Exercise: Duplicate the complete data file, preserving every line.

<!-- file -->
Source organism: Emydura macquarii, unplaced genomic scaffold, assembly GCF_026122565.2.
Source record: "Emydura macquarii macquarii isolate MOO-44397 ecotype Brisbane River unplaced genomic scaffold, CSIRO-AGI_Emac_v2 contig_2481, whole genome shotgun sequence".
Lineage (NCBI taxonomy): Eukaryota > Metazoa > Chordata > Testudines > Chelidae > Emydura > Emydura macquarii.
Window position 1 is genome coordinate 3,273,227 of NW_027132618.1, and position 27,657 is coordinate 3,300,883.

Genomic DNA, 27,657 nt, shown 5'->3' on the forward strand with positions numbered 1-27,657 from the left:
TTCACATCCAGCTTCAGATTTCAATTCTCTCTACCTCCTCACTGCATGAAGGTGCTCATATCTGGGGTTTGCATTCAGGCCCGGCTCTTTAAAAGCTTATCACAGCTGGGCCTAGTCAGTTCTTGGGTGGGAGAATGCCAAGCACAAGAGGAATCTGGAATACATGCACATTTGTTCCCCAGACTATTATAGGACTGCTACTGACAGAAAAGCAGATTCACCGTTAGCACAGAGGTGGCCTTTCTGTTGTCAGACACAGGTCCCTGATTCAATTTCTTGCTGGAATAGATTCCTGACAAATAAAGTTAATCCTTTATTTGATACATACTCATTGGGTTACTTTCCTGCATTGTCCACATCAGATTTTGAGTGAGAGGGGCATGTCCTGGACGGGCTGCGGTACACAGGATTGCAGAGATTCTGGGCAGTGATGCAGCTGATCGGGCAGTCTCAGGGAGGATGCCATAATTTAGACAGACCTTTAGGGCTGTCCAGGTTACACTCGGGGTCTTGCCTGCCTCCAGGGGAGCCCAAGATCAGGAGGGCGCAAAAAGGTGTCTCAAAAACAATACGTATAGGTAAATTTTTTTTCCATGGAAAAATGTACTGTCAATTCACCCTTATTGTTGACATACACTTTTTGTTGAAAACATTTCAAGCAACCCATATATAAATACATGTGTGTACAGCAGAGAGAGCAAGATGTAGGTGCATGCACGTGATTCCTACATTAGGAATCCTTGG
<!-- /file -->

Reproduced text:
Source organism: Emydura macquarii, unplaced genomic scaffold, assembly GCF_026122565.2.
Source record: "Emydura macquarii macquarii isolate MOO-44397 ecotype Brisbane River unplaced genomic scaffold, CSIRO-AGI_Emac_v2 contig_2481, whole genome shotgun sequence".
Lineage (NCBI taxonomy): Eukaryota > Metazoa > Chordata > Testudines > Chelidae > Emydura > Emydura macquarii.
Window position 1 is genome coordinate 3,273,227 of NW_027132618.1, and position 27,657 is coordinate 3,300,883.

Genomic DNA, 27,657 nt, shown 5'->3' on the forward strand with positions numbered 1-27,657 from the left:
TTCACATCCAGCTTCAGATTTCAATTCTCTCTACCTCCTCACTGCATGAAGGTGCTCATATCTGGGGTTTGCATTCAGGCCCGGCTCTTTAAAAGCTTATCACAGCTGGGCCTAGTCAGTTCTTGGGTGGGAGAATGCCAAGCACAAGAGGAATCTGGAATACATGCACATTTGTTCCCCAGACTATTATAGGACTGCTACTGACAGAAAAGCAGATTCACCGTTAGCACAGAGGTGGCCTTTCTGTTGTCAGACACAGGTCCCTGATTCAATTTCTTGCTGGAATAGATTCCTGACAAATAAAGTTAATCCTTTATTTGATACATACTCATTGGGTTACTTTCCTGCATTGTCCACATCAGATTTTGAGTGAGAGGGGCATGTCCTGGACGGGCTGCGGTACACAGGATTGCAGAGATTCTGGGCAGTGATGCAGCTGATCGGGCAGTCTCAGGGAGGATGCCATAATTTAGACAGACCTTTAGGGCTGTCCAGGTTACACTCGGGGTCTTGCCTGCCTCCAGGGGAGCCCAAGATCAGGAGGGCGCAAAAAGGTGTCTCAAAAACAATACGTATAGGTAAATTTTTTTTCCATGGAAAAATGTACTGTCAATTCACCCTTATTGTTGACATACACTTTTTGTTGAAAACATTTCAAGCAACCCATATATAAATACATGTGTGTACAGCAGAGAGAGCAAGATGTAGGTGCATGCACGTGATTCCTACATTAGGAATCCTTGG